“I believe that business, like many of life’s challenges, is all about luck. Successful business owners seek out the right business model, work hard and smart in implementing their ideas and consequently are well prepared for when they get lucky”.

You might be interested to know that there is quite a deal of science as well as cognitive psychology embedded in this statement….

In illustrating these concepts, I will borrow an excerpt from “Thinking Fast and Slow” by Nobel Prize winner Daniel Kahnemann. This fascinating book explores how we as humans exercise our judgement and make decisions, with our apparently fully rational brain blissfully unaware of the unconscious effects of biases that shape the outcomes.

In the book Daniel reveals two favourite equations:

Success = Talent + Luck

Great Success = a little more Talent + a lot of Luck

Kahnemann then proceeds to illustrate these equations using the example of a golf tournament. For simplicity’s sake the average score of the competitors is assumed to be at par of 72.

A player who did very well on Day 1 closed with a score of 66. An immediate inference from this score is that the golfer is more talented than the average participant in the tournament. However, the formula for success above suggests that another inference is equally justified: this golfer probably enjoyed better than average luck on that day. If you accept the equation above, either conclusion is equally warranted.

By the same token, a player who scored 5 over par on that day may be weak and had a bad day. Of course, it is entirely possible that a player who scored 77 on the same day is actually very talented but had a very bad day. Uncertain though they are, the following inferences from the score on day 1 are plausible and will be correct more often than they are wrong:

Above-average score on day 1 = above-average talent + lucky on day 1

Below-average score on day 1 = below average talent + unlucky on day 1

So, what can be predicted for the score on day 2? Given the golfers retain the same level of talent on the second day, the question becomes one of luck and there is no way of predicting the golfers’ luck on the second (or any) day. Accordingly, your best guess must be that it will be average, neither good nor bad. This means that in the absence of any other information, your best guess about the players’ score on day 2 should not be a repeat of their performance on day 1. This is the most you can say:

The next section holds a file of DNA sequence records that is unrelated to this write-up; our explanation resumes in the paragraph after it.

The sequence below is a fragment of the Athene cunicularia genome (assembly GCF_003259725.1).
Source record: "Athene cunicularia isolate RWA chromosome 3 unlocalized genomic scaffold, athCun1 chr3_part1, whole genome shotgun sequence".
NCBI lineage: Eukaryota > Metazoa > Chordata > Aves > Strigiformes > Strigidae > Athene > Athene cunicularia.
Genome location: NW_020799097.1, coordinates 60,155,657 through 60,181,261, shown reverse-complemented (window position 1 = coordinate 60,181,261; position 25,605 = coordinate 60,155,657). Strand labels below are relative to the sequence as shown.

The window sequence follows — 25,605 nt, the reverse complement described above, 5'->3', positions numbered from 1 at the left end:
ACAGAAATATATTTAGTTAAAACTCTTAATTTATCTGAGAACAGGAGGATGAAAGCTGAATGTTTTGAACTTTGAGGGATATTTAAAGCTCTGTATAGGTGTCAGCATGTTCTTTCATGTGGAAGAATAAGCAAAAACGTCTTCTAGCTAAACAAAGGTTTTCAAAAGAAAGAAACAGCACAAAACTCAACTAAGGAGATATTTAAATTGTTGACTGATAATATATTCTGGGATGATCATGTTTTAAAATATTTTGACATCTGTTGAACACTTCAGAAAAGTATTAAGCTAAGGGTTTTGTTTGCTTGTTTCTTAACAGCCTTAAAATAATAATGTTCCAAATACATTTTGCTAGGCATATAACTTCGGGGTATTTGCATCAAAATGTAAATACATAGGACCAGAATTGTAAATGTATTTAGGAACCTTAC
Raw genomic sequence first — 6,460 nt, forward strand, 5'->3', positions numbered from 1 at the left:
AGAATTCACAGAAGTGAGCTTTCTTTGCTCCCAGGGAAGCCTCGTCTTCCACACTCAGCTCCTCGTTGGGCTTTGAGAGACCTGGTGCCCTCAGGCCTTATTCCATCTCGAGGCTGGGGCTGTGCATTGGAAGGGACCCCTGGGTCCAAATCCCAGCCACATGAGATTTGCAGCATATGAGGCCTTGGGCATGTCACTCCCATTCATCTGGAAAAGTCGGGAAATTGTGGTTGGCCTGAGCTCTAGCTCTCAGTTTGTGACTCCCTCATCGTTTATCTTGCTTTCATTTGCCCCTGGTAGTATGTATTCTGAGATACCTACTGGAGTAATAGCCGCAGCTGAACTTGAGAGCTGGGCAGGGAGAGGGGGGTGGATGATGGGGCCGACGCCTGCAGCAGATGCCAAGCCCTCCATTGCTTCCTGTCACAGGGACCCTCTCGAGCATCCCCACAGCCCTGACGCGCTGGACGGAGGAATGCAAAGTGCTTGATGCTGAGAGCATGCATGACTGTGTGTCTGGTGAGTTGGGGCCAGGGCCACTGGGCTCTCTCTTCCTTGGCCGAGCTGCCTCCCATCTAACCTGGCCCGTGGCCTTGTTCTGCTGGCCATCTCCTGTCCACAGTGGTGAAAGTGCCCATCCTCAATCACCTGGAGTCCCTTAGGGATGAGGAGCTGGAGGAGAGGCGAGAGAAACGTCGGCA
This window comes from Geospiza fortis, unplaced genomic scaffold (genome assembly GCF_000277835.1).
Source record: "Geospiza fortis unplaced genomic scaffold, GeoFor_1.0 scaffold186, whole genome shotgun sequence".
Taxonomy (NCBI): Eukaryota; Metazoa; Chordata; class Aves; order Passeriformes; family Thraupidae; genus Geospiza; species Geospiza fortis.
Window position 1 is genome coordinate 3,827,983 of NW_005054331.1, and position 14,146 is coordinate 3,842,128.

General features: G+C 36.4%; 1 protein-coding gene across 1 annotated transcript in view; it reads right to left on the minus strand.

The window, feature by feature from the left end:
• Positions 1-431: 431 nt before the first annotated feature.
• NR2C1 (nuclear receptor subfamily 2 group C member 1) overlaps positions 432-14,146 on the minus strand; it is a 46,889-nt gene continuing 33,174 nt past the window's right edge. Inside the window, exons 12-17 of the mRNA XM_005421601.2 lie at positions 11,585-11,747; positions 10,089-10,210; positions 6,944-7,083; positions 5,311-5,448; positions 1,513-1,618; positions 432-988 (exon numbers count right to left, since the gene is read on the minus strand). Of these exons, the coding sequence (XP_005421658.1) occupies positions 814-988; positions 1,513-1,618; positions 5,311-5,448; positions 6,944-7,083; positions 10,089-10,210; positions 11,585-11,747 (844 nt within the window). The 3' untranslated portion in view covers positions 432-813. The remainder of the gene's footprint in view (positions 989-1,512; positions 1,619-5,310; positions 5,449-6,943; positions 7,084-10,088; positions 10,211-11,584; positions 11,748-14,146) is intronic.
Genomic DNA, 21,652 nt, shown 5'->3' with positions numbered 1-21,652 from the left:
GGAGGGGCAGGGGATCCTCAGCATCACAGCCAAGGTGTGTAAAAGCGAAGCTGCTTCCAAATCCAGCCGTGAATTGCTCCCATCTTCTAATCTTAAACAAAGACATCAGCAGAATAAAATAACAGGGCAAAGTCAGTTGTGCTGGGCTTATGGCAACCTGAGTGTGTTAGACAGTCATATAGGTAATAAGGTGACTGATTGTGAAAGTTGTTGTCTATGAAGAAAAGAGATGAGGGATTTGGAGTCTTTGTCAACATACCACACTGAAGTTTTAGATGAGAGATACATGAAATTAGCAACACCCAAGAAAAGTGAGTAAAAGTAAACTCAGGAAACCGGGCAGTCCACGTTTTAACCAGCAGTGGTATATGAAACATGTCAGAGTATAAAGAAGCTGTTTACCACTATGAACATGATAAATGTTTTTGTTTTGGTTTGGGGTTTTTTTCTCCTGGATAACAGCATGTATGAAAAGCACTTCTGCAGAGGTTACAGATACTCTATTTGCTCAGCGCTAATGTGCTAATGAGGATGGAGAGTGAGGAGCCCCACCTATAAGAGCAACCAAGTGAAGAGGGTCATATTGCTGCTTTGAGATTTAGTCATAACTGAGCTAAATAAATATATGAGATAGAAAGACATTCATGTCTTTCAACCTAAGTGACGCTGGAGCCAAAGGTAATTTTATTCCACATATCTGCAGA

• The golfer who did well on day 1 is likely to be successful on day 2 as well, but less than on the first, because the unusual luck he probably enjoyed on day 1 is unlikely to hold.
  • The golfer who did poorly on day 1 will probably be below average on day 2, but will improve, because his probable streak of bad luck is not likely to continue.

We also expect the difference between the two golfers to shrink on the second day, although the best guess is that the first player will still do better than the second.

This is regression to the mean in action. The more extreme the original score, the more regression we expect, because an extremely good score suggests a very lucky day.

For further evidence of the same effect, look no further than Test Cricketers’ career batting averages, the very best of which are clustered around 50 runs per innings (for an explanation of Don Bradman’s exceptional average of 99.94 you may wish to refer to “Outliers” by Malcolm Gladwell).

In November 2015 David Warner scored 244 Not Out during a Test between Australia and New Zealand (surviving what was reported as 3 clear chances to be dismissed). The day after and despite his stated intention to bat on, he advanced his score by just nine runs before getting out. Was this just (as the commentators suggested at the time) that he was just tired from the previous day’s efforts or that the pitch had suddenly come to life or that the bowler had found renewed energy? Or in a sport where luck has a very significant influence on overall result, was this just regression to the mean?

In short, we invent stories, or causal links, for performance (our brains are actually wired to be very good at it) when in reality all we are most probably observing is regression to the mean.

So back to the business challenge: assuming we have chosen the right business model in an appropriate industry sector, if we fully show up with our talent as business owners and are aware that great success is largely driven by a lot of luck, how are we to improve our chances of success?

The scientific answer is HARD WORK, focusing on maximising our talent, and being ready for the luck when our share inevitably comes our way.

Peter Wilkinson – Director, Sam Wilko Advisory